However, in terms of global expansion, I do not see WeChat being as successful elsewhere the way they are in China. This is mainly because Facebook, Instagram, Twitter, etc. are blocked in China so the only alternative way to stay in contact with others is Wechat, especially since it’s seen as an all-encompassing app. Even with sponsored celebrities for WeChat such as Messi, India is still big on Whatsapp/Facebook messenger, while Indonesia sticks with BBM and Thailand has adopted Line. The only other countries WeChat has been able to capture a relatively big share of users is Hong Kong and Malaysia. But while its global expansion may be unsuccessful, I see WeChat as the dominating player in Mainland China in the future years to come (especially since it holds 93% market share in China as of 2017).

It has currently rolled out its “mini app” program, where apps are downloaded instantly and stored/used within WeChat. Although mini apps are not doing as great as people had expected, mostly because they are competing directly with WeChat service accounts, investors have high hopes for this function in the future to outcompete Apple store. If this were to happen, WeChat would truly be an all-encompassing app for the Chinese public.


  1. benrmcarthur · ·

    Awesome blog! I think it’s a great continuation of your presentation. It’s interesting to hear about the sort of “online justice” that comes from a platform like WeChat, especially considering the possible differences in culture norms across countries. I found your example of the public calling out a government official on his watch really interesting. It shows that humans have a tendency to unite over a common cause when an easily available platform is available. I’m very curious to see how a centralized app model might impact the U.S., which already has it’s own SM giants so far.

  2. talkingtroy · ·

    It sounds like it may be interesting to take a look at the WeChat revenue streams and see if there is some sort of incentive for the government to keep facebook and other platforms out of the country. Maybe it is just a matter of conceding certain rights of control to the government to censor certain things (something facebook doesn’t seem likely to agree to). It does seem that Chinas rapid growth and the trajectory of that growth would indicate facebook and other platforms will be adapted at some point so it will be interesting to keep an eye on.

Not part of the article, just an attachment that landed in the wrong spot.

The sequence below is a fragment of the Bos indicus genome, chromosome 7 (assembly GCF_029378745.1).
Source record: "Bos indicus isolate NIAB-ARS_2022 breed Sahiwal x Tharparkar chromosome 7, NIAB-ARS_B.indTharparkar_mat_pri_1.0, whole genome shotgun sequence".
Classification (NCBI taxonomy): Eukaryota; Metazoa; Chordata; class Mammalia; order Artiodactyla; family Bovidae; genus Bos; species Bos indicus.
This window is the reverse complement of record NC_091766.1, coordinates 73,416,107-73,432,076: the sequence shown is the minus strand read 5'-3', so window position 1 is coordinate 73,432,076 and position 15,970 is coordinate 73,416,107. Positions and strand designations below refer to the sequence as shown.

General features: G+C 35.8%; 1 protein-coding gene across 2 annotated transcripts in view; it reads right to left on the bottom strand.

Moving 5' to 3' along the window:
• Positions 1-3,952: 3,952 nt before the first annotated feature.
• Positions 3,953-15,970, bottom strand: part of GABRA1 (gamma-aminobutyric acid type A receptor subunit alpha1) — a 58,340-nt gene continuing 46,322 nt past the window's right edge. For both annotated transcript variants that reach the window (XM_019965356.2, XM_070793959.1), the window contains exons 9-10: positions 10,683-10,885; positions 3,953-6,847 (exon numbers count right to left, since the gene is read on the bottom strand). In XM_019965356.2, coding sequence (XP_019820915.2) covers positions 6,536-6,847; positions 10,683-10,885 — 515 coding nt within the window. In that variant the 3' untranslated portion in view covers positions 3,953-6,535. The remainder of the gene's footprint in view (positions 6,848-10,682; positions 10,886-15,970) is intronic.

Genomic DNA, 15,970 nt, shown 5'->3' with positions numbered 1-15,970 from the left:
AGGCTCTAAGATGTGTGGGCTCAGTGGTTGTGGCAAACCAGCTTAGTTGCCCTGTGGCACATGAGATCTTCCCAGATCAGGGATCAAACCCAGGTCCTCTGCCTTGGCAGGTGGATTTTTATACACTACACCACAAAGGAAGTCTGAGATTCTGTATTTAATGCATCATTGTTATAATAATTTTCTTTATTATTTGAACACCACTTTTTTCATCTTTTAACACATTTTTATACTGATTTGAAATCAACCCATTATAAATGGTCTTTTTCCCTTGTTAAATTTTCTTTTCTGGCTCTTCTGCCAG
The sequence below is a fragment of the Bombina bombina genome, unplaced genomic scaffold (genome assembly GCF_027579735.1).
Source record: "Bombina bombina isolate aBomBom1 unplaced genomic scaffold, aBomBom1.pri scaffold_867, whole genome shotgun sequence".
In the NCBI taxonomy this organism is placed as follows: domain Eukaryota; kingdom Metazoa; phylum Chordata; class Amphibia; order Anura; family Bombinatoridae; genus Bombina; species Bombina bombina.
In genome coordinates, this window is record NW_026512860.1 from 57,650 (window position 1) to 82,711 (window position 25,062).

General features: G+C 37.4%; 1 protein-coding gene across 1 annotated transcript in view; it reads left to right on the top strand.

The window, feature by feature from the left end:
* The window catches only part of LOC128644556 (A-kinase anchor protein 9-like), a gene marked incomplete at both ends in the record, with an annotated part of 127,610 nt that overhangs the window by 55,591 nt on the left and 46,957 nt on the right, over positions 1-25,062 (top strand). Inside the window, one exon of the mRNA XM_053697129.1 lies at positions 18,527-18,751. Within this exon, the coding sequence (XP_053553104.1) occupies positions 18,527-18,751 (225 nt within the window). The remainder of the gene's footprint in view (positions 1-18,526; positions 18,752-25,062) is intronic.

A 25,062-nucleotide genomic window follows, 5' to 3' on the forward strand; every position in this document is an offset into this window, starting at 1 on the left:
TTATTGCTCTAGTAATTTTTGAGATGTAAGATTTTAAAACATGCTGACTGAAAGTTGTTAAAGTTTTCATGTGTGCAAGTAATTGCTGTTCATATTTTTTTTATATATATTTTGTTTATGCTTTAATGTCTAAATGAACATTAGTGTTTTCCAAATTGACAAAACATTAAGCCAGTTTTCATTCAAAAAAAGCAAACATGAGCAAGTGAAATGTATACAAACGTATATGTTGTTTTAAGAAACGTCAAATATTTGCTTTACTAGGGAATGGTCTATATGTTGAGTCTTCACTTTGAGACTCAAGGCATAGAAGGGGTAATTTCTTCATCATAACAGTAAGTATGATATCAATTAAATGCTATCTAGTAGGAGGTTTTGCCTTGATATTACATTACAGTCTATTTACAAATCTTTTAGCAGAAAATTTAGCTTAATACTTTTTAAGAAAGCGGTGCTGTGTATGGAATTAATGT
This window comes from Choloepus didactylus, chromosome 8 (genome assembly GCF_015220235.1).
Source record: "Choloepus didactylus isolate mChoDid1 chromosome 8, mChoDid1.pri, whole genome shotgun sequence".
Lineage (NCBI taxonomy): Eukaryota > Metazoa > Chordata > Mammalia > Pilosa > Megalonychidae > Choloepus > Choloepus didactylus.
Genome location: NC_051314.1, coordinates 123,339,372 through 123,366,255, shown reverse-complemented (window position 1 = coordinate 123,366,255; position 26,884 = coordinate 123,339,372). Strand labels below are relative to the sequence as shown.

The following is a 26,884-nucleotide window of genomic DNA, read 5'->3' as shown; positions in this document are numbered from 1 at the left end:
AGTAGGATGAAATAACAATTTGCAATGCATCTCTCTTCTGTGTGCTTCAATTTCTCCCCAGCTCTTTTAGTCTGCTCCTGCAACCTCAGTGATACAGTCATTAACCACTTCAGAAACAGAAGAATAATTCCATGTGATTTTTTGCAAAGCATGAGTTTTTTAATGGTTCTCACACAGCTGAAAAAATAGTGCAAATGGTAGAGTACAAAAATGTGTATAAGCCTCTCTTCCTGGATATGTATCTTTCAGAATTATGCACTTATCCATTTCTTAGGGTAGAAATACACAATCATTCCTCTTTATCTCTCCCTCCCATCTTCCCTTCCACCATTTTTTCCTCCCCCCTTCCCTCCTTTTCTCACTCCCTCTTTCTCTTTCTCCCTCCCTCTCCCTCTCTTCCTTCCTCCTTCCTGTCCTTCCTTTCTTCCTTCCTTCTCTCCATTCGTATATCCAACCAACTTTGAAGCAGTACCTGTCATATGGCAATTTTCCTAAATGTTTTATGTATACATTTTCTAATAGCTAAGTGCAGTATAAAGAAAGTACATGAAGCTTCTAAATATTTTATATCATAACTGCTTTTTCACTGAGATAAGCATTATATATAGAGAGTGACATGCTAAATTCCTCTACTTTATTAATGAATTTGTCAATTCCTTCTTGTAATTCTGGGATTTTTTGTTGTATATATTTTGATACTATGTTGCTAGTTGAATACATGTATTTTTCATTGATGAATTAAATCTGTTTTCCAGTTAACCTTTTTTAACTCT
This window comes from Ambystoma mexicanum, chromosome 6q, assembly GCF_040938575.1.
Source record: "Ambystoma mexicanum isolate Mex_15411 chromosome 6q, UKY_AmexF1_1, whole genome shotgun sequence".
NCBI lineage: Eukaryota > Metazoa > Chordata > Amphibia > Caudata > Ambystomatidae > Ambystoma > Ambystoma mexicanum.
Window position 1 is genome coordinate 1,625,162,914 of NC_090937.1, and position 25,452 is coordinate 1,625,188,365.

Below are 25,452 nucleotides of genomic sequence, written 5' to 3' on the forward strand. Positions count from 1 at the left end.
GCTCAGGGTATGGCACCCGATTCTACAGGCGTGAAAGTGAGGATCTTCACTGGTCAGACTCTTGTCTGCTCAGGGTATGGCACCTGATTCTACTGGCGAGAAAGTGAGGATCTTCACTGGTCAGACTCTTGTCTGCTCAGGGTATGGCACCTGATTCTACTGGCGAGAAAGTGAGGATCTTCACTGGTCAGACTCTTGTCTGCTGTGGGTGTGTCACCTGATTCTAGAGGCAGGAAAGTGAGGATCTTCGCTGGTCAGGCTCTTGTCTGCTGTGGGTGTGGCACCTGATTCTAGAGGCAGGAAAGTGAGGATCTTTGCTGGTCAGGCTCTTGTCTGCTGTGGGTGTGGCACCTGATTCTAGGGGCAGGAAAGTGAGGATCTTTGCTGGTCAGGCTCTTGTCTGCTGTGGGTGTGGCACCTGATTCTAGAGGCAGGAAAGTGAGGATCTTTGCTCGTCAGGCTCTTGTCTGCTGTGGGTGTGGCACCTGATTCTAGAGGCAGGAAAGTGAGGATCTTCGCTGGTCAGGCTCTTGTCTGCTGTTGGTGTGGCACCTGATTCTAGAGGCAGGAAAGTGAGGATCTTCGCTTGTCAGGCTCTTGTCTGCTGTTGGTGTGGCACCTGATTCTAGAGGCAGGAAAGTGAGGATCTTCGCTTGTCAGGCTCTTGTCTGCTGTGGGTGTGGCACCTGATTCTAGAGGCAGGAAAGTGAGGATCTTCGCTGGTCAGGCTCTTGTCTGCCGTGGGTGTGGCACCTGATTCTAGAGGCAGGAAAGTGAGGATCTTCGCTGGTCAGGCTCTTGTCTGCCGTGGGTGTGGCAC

1. lesleyzhou · ·

      Actually, many people have speculated that perhaps China will open its Internet gate to Facebook again someday in the future depending on the economy and whether or not the government thinks allowing Facebook to enter into the market again would help China’s globalization.

  3. Great follow up to a fantastic presentation. Nice work!

  4. aecharl · ·

    Great post – and your presentation was one of my favorite so far this semester. I can’t believe the scandal with the government employee wearing an expensive watch that resulted in his arrest due to corruption…all because of social media! I really enjoyed learning about WeChat from your presentation and it makes sense that the very reason it has become so wildly successful in China (their limited access to other social media platforms) is precisely why it won’t ever take off at the same rate outside of China. Great work!

    1. lesleyzhou · ·

      Thank you so much for listening! It really is crazy to think about how this social networking platform has literally re-shaped the entire competitive business industry (telecom/tech/basically any industry you can think of) and the way Mainlanders consume and communicate.

  5. isabel_calo1 · ·

    I loved your presentation so I’m glad you followed it up with this blog post! i was really intrigued about whether WeChat could thrive anywhere else but it makes sense that in the US there are too many forms of social media that it would be hard to centralize all of them onto one platform. WeChat seems toe efficient and a quick way to do everything you need but it also comes with the price that China is so restrictive. Maybe Facebook will buy a few other apps and make one big one similar to this??

    1. lesleyzhou · ·

      Thanks Isabel! I’m actually very curious to see if Facebook will be creating something all-encompassing as well since it already has Whatsapp/FB messenger/allows payment via FB messenger and it’s recently started FB stories…

  6. Really great post. I found the story about the politician getting caught wearing the watches fascinating. The idea that mob mentality can take over and a witch hunt can get started has always seemed pretty frightening to me. It’s crazy how much information a bunch of dedicated people on the Internet can find. I also think the phenomenon of an entirely separate tech market evolving in China is very interesting; I think it’s good for innovation if separate markets develop different applications that can then learn from each others’ success without direct competition.